Ahhh...the buzz of a creative and collaborative space! It truly is the best feeling in the world to set learners loose with an objective and perhaps a problem to solve and see what they come up with.
It can be a challenge to provide learners opportunities to explore their creative ideas while still maintaining specific skills and technique focused instruction. Especially if your time is pretty limited like mine.
Here is a quick an easy way to integrate more of the 4Cs (Creativity, Collaboration, Communication and Critical Thinking) into your strings (or band or choir) lessons. I use this strategy all the time and it has a nearly endless possibility for variations.
Just like making a smoothie as long as you add certain categories of ingredients (fruit, nuts, greens, your choice of non-dairy milk!) you can’t go wrong.
The idea: Students compose melodies, combine with friends to arrange and practice their work and perform for the class.
Compose, Link up, Arrange and Practice/Perform
The acronym I use in my planner is CLAP and I write CLAP Day to remember to compose every few lessons or so. This works for all age ranges and is a nice change of pace for many students. My favorite features are that students get to learn from each other and I can walk around to check for understanding.
2. Link up
1. Compose - this can look a ton of different ways. Here are a few.
When you ran across my face at 4:30am today, I was not very happy. It was the first day of school and I really wanted to be rested for my students. Once awoken, my nervous excitement made it impossible to go back to sleep.
However, after some stretching, meditating and coffee, I came up with a fun idea for something that was puzzling me. I have been trying to figure out a way to incorporate more music theory into my lessons without it being arduous and dry. Three 35 minute lessons a week go by fast, and it is always a challenge to squeeze it in.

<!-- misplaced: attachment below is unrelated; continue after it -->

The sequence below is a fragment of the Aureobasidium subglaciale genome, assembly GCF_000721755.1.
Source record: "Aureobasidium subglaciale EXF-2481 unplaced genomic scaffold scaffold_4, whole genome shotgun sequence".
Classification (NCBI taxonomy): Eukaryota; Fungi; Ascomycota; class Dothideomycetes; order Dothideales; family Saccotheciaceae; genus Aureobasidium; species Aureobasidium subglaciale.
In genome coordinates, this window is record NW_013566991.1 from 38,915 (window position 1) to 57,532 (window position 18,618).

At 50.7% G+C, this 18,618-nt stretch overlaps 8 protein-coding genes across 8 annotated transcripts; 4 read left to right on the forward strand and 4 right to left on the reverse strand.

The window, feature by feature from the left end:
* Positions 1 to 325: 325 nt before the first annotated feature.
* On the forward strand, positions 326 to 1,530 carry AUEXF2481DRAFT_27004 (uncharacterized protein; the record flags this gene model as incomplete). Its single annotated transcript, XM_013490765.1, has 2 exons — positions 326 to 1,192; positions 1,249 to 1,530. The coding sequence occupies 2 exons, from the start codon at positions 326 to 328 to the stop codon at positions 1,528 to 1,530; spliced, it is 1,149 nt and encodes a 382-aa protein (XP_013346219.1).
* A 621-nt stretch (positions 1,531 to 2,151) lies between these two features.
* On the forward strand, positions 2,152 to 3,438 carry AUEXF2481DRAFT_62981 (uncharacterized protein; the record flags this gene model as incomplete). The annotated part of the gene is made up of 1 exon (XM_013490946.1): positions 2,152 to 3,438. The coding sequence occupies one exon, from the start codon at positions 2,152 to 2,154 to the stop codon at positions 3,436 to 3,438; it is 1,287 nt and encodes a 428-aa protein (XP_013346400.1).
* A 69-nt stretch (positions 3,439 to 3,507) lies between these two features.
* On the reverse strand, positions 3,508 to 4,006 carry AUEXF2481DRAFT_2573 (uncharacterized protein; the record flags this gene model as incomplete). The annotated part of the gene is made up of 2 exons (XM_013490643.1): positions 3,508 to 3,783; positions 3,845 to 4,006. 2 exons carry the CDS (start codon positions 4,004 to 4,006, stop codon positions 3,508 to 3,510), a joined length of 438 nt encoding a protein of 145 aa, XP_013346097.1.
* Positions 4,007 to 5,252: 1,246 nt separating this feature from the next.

While this idea is not original by any stretch, I think it is a good one!
I created a Jeopardy-like game with the following categories:
To play, I gave each student a whiteboard, marker and eraser. With larger groups they could work with a partner or groups of three. One group calls out the category and the amount. All groups attempt to answer the question and at the end of the time, any group that got the correct answer adds that many points to their score.
I really like this method because it keeps all students engaged and it takes away the speed element of processing, being the first to ring their buzzer and responding quickly. Some kids are better at that than others and I’d rather have everyone thinking and working.
Other possible categories could include:
So, dear kitties. I suppose I can thank you for your part in this fun and easy solution to a challenge but please don’t make this a regular habit. Or else it could be you who is in Jeopardy.
I am an educator, musician, parent and maker. I do my best to live with intention and to create learning environments that foster the same. This blog is an effort to share my thinking and learning. It is in no way a cementation of my understanding but a catalyst for unearthing it. These ideas are living and fluid.